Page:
The government’s changed messaging gives further evidence of their thinking as they try to bring us out of lockdown. At first glance, the new core messaging of STAY ALERT, CONTROL THE VIRUS, SAVE LIVES struck me a piss poor and amateurish. But this Government is usually very astute with its messaging and propaganda, so what are they trying to achieve here?Screenshot 2020-05-10 at 16.50.04The first thing to note is that the red flashing around the messaging has been changed to green. This is very basic messaging; red = stop/danger, green = go/safe. Then we have the bizarre sounding STAY ALERT. To most people this means be on your toes, wake up and be ready to react. How’s this relevant to an invisible assailant that takes a couple of weeks to let its presence in your body be known? When asked, ministers trotted out the prepared line that ’stay alert’ in this context means stay at home unless you can’t work from home, keep washing your hands and maintain safe distancing (I hate that phrase “social distancing”). This is patently NOT about staying alert; it is about staying safe. But they don’t say STAY SAFE because they’ve had enough of that now. They want you energised and back to work now, hence the energising phrase STAY ALERT.

Then we have CONTROL THE VIRUS; an instruction to us all. But how do we do that? We don’t even know where it is. The key word here is ‘control’. They are trying to suggest that there is some control over the virus; that the Government is in control. But in putting it into this instruction they are putting the onus on us to control the virus. When it goes wrong (‘if’ is too optimistic), then it will be because we, the public, lost control. Yep, it’ll be our fault when the NHS is swamped by a second wave and this Nightingale Hospitals come into play. I hope they are bracing themselves!

As for SAVE LIVES, that would be far too brazen to ditch, given that opinion polls still consistently showing the public would prefer to save lives ahead of saving the economy. They’ll keep saying it even though they didn’t really mean initially and certainly don’t mean it now.

Screenshot 2020-05-15 at 22.37.15Now is the time to remind ourselves of the definition of murder as used in the UK judicial system. I am using the Crown Prosecution Service website for this section.

The crime of murder is committed, where a person:

  • Of sound mind and discretion (i.e. sane);
  • unlawfully kills (i.e. not self-defence or other justified killing);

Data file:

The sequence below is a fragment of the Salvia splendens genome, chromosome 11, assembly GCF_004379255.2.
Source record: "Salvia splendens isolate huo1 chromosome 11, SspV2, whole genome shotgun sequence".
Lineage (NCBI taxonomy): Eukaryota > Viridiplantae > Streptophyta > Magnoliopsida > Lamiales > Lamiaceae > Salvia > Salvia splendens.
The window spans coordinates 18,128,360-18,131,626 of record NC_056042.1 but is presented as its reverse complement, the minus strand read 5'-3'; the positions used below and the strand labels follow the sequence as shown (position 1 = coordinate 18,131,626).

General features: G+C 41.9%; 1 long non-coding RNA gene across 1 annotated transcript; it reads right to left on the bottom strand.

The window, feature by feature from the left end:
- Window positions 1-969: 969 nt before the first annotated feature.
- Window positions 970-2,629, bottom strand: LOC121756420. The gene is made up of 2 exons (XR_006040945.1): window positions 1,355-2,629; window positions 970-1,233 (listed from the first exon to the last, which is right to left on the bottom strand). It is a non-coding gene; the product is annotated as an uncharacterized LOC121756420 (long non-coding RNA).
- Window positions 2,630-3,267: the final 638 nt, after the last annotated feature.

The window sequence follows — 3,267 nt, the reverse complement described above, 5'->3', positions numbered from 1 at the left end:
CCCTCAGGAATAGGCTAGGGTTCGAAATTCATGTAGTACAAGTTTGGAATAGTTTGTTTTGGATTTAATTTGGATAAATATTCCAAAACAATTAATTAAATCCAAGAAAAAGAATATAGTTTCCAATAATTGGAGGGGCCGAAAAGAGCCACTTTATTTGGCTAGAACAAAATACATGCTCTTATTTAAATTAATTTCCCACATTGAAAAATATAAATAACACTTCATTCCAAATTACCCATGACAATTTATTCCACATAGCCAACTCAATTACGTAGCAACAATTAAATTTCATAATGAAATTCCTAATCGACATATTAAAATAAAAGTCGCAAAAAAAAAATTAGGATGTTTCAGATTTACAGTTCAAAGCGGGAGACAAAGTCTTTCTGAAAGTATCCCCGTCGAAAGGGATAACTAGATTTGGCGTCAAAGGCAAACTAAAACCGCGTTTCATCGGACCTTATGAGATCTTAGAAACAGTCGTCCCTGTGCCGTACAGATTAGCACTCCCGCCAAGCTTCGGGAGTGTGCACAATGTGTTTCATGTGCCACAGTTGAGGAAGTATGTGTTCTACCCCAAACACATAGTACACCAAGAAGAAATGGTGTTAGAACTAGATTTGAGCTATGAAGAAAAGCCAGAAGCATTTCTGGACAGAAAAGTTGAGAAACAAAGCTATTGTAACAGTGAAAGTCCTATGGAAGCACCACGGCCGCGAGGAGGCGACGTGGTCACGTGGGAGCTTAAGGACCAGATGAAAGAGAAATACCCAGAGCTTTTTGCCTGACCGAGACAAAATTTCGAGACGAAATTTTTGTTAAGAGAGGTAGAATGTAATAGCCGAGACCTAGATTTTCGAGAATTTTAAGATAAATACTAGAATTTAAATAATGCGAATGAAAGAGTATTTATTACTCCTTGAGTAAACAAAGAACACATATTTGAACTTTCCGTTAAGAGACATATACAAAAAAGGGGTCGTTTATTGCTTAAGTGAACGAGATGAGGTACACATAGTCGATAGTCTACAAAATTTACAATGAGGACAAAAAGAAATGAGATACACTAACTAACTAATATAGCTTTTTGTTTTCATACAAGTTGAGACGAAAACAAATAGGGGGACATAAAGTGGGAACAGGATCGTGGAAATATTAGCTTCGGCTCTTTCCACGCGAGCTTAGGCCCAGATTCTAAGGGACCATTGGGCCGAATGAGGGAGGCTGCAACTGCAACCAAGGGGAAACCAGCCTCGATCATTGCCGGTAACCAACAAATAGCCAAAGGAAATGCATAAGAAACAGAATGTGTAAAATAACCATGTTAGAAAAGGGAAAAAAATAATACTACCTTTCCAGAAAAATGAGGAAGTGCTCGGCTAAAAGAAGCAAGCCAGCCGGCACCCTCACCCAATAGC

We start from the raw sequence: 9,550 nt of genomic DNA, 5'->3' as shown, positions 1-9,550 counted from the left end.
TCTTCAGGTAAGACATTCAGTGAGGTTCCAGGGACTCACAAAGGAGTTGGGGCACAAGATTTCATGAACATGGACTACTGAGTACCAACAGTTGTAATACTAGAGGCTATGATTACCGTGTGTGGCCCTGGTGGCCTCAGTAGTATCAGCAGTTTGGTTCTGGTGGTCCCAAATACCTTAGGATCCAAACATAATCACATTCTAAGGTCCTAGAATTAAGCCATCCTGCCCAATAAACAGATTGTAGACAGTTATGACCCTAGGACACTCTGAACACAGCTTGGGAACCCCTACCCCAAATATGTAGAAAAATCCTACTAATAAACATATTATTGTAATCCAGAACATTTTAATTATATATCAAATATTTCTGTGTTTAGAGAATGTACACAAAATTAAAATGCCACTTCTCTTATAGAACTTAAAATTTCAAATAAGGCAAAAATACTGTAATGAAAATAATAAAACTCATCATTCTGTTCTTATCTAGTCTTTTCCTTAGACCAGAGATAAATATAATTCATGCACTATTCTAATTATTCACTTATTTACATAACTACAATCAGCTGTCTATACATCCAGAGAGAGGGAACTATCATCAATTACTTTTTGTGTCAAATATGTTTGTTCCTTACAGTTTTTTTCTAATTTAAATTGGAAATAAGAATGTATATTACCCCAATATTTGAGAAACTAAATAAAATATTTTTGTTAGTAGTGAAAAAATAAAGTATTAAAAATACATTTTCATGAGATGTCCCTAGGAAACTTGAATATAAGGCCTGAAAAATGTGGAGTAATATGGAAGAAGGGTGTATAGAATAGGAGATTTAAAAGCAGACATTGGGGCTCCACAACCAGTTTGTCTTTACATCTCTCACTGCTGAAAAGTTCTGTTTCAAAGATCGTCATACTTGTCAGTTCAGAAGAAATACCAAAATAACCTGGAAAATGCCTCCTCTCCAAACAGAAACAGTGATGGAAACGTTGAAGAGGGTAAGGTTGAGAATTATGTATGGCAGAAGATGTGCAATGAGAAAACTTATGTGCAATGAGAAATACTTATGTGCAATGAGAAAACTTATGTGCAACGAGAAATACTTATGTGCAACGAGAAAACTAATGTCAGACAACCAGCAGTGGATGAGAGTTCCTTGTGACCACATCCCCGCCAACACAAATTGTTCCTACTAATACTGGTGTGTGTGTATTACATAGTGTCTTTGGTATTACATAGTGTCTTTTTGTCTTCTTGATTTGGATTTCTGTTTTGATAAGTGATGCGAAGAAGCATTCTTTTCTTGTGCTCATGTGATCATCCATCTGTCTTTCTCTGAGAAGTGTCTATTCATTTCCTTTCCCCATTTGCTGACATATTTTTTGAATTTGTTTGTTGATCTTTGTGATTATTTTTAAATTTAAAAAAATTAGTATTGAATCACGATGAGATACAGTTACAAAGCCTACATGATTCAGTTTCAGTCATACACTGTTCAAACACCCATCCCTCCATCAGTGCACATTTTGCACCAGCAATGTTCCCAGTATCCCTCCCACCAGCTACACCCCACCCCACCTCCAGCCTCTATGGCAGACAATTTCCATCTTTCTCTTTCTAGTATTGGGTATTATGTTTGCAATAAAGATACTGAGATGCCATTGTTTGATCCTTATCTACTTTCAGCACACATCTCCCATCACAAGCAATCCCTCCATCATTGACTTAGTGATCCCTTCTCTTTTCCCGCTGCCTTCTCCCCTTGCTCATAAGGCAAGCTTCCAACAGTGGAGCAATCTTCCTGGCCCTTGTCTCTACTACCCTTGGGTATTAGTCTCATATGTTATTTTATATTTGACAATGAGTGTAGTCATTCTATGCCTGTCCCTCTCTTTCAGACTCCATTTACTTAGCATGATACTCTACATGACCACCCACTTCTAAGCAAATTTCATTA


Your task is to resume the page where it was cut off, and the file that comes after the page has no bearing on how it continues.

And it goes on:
• any human being;
  • in being (born alive and breathing through its own lungs – Rance v Mid-Downs Health Authority (1991) 1 All ER 801 and AG Ref No 3 of 1994 (1997) 3 All ER 936;
  • under the Queen’s Peace (not in war-time);
  • with intent to kill or cause grievous bodily harm (GBH).

The intent for murder is an intention to kill or cause grievous bodily harm (GBH). Foresight is no more than evidence from which the jury may draw the inference of intent, c.f. R v Woollin [1999] 1 Cr App R 8 (HOL). The necessary intention exists if the defendant feels sure that death, or serious bodily harm, is a virtual certainty as a result of the defendant’s actions and that the defendant appreciated that this was the case – R v Matthews (Darren John) [2003] EWCA Crim 192.

The last sentence surely nails it. Releasing the lockdown at this point, with the current state of knowledge, makes it an absolute certainty that additional deaths will be caused. He knows it full well, just like everybody else knows it full well. Plenty of people have told him as much.

Scientists at University College London (UCL) have estimated that there could be anything between 37,000 and 73,000 more within the space of a year depending on how restrictions are lifted.

“On our current path we seem destined for a disastrous ending. Lifting lockdown without the public health infrastructure in place to contain the virus will allow Covid-19 to spread through the population unchecked. The result could be a Darwinian culling of the elderly and vulnerable, and an individual gamble for those exposed to the virus. This should be avoided at all costs.” Devi Sridhar is chair of global public health at the University of Edinburgh

The First Ministers of Wales, Scotland and Northern Ireland are having none of it. They are clearly not convinced by Johnson’s position and disinclined to murder their old and vulnerable citizens. Not before time, they are distancing themselves from this narcissistic sociopath.

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From Elvis Costello’s “Let Him Dangle” (click). The irony is that it is murderous Tories that love the death penalty.

Given his track record, the evidence and the legal definition of murder in this country, I seriously believe that such a prosecution of Boris Johnson is entirely merited. Derek Bentley was not only convicted, but allowed to dangle on a jury’s interpretation of the the words “Let him have it”. There is nowhere near as much ambiguity in Johnson’s words and actions. Surely he ought to go before a judge and jury, as a matter of urgent public interest, before countless thousands of additional needless deaths are added to his charge sheet.

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V.E. Day, 8th May 1945 – 18 yrs old and a long way from home

As the UK embarks on a slightly surreal ‘coronavirus’ bank holiday weekend to mark the 75th Anniversary of the formal declaration of the end of the war in Europe, I find myself in a bit of a swirl of mixed emotions. Yes, of course, the end of a horrendous war needs celebrating and, yes, we need to keep remembering what it was all about, for fear of it happening again. But this is where we start to lose the plot a bit, in my opinion.